“It’s very much an ode to [my father] and that generation; it’s nostalgic of that time period when we went up to the moon,” says Burgess, who, as well as being a mix of Scottish, Irish, German and English, is half-Korean. His mother, Anna Kang Burgess, is the granddaughter of Chin Hyung Chai and Man Soo Kang, who were among the first group of Korean immigrants to come to America in the early 1900s to work as plantation workers in Hawaii.
Throughout his professional dance career, the 47-year-old Burgess has explored the theme of cultural identity and the multifaceted American cultural landscape via the company he established in 1992—Moving Forward: Contemporary Asian American Dance Company, which later became the Dana Tai Soon Burgess Dance Company. His objective has been to relay larger concepts on an individual level in order to create empathetic dialogue. His 2003 work, “Tracing,” explored Korean immigration through the personal perspectives of his family’s journey to America. In Burgess’ mind, learning individual perspectives is key to understanding larger themes.
Burgess, a professor at The George Washington University and chair of its department of Theatre and Dance, received his bachelor’s degree in dance at the University of New Mexico and an MFA from George Washington
University. He has been honored by the Smithsonian Institution and recognized for his contributions to the Korean
American community, and serves as a cultural ambassador for the U.S. State Department, traveling to various parts of the world to educate different countries about dance.
Although he officially retired from dancing in 2006 due to back complications, the choreographer is still putting his imprint on the dance world. “I feel blessed to be able to teach because it allows me to constantly be helping a new generation of dancers and choreographers,” he says.
“We Choose to go to the Moon” marks another step in Burgess’s illustrious career, though, due to its scope, was a daunting undertaking, he says. He started by interviewing past and present NASA employees, including a former naval aviator and former NASA astronaut; a senior technologist in high-energy astrophysics; a physicist working in gamma-ray astronomy; and a medicine woman from Santa Fe whose father was an electrician for the Apollo missions.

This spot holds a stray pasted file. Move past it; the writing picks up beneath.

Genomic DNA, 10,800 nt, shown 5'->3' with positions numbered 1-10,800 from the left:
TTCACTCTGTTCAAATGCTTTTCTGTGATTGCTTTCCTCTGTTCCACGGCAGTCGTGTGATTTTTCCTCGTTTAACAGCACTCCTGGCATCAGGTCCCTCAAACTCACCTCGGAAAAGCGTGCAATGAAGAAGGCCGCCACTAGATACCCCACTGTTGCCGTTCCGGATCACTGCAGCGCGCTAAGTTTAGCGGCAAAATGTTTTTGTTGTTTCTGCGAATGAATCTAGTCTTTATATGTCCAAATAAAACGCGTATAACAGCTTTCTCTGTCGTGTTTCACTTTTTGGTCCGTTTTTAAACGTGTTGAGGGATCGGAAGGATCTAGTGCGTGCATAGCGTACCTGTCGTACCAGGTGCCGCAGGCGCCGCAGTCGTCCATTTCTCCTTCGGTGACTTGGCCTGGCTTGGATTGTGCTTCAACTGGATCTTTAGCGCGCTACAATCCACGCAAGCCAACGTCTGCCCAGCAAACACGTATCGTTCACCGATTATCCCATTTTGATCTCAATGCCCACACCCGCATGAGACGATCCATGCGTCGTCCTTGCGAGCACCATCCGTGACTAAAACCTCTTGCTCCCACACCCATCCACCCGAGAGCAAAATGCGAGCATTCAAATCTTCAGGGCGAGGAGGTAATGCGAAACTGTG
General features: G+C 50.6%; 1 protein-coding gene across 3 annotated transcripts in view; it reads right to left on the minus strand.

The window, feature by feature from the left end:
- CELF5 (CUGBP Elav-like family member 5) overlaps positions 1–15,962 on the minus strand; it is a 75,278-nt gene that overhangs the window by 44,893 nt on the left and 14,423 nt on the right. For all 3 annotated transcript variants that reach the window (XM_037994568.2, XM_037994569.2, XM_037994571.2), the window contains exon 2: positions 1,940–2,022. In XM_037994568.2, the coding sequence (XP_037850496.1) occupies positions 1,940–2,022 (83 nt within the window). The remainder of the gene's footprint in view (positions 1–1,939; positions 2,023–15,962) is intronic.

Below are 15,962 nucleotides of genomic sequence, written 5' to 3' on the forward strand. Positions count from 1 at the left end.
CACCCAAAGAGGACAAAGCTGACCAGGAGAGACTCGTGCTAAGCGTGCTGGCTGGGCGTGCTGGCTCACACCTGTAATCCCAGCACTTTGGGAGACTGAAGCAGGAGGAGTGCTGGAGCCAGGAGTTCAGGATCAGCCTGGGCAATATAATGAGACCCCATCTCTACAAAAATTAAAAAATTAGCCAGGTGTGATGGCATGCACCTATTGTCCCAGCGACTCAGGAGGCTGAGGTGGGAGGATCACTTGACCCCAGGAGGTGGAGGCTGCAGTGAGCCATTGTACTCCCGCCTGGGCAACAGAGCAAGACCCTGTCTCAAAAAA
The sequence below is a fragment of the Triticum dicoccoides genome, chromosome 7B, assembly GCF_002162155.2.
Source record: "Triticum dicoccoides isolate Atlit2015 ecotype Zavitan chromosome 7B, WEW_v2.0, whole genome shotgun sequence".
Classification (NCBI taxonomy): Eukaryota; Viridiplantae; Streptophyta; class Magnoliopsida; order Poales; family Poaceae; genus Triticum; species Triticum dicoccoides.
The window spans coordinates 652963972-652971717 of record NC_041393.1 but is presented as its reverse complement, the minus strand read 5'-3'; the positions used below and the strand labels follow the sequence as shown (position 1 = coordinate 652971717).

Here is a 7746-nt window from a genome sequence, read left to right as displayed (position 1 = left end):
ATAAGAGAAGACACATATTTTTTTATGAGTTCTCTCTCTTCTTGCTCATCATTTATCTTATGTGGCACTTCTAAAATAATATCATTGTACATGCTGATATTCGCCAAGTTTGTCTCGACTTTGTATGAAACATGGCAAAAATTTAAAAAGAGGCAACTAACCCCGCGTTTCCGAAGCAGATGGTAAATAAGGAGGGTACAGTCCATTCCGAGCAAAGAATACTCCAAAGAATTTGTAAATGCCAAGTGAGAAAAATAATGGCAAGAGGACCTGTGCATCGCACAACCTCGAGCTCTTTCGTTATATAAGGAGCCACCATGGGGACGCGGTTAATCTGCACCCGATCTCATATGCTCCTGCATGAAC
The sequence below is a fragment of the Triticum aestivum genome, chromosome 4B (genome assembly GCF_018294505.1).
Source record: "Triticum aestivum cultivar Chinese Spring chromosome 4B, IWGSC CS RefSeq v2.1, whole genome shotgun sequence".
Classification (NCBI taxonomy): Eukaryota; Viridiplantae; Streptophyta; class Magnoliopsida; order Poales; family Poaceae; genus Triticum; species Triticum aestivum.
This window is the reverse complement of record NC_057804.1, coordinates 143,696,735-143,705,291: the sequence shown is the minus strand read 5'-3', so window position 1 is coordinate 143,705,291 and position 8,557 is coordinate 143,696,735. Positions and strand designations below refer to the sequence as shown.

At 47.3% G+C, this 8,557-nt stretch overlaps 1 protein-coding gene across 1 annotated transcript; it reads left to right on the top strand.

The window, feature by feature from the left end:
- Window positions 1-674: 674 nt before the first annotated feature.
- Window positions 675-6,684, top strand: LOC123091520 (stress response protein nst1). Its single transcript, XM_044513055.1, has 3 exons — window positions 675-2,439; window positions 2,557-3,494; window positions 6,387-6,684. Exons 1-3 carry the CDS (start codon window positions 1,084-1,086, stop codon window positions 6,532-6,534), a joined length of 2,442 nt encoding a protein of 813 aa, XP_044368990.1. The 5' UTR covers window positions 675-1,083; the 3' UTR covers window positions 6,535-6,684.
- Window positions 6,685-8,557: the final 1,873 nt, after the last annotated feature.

On a visual level, the work incorporates images by NASA, while the dancers—blending modern, ballet and some martial arts into their repertoire—don 1960s-inspired costumes. Additionally, the program interweaves sound bites from Kennedy’s speech and parts of the choreographer’s interviews with NASA employees with such ’60s pop songs as “Stairway to Heaven,” “Stardust” and “Fly Me to the Moon.”
“I didn’t want this to be a sort of college lecture,” Burgess says. “We need something on a human level that we can access because these stories and folks are the ones that we’re all fascinated by.
“On a personal level, it’s been a complete education and a sort of epiphany about how important creativity is,” the artists adds. “What we do as artists is applicable to all fields.”
This article was published in the August/September 2015 issue of KoreAm. Subscribe today! To purchase a single issue copy of the August/September issue, click the “Buy Now” button below. (U.S. customers only. Expect delivery in 5-7 business days.)